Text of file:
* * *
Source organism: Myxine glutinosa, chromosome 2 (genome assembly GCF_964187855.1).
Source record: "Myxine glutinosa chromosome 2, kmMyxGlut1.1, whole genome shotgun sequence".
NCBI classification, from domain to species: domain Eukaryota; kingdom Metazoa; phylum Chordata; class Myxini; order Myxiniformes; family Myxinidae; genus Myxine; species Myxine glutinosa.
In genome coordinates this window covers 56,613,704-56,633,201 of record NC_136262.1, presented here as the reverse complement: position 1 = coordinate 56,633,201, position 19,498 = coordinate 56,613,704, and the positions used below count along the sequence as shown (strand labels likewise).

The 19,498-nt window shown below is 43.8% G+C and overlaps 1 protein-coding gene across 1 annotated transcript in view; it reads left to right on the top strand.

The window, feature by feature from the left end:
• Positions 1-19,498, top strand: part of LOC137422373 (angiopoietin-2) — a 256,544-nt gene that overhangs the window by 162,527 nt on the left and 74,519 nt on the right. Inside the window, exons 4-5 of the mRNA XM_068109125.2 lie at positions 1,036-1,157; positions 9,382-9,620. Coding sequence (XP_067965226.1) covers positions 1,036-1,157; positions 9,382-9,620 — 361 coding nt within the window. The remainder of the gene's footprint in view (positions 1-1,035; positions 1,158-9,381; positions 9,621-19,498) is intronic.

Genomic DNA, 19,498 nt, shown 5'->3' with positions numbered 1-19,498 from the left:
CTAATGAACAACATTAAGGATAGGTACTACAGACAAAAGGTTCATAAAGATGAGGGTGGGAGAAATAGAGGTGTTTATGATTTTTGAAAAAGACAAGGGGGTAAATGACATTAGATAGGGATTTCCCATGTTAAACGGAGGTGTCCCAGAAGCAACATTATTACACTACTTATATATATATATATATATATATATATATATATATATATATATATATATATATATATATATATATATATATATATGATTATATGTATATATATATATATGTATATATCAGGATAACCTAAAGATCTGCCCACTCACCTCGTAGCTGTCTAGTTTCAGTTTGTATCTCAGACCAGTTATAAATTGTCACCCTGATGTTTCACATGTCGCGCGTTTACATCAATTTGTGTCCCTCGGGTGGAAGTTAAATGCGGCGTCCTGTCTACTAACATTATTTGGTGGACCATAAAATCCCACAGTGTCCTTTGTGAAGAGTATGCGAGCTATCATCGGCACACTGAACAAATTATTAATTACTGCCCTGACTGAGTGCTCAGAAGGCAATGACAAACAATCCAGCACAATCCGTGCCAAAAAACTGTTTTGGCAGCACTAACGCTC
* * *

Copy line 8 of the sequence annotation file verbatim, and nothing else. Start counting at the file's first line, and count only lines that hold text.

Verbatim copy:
Genomic DNA, 19,498 nt, shown 5'->3' with positions numbered 1-19,498 from the left: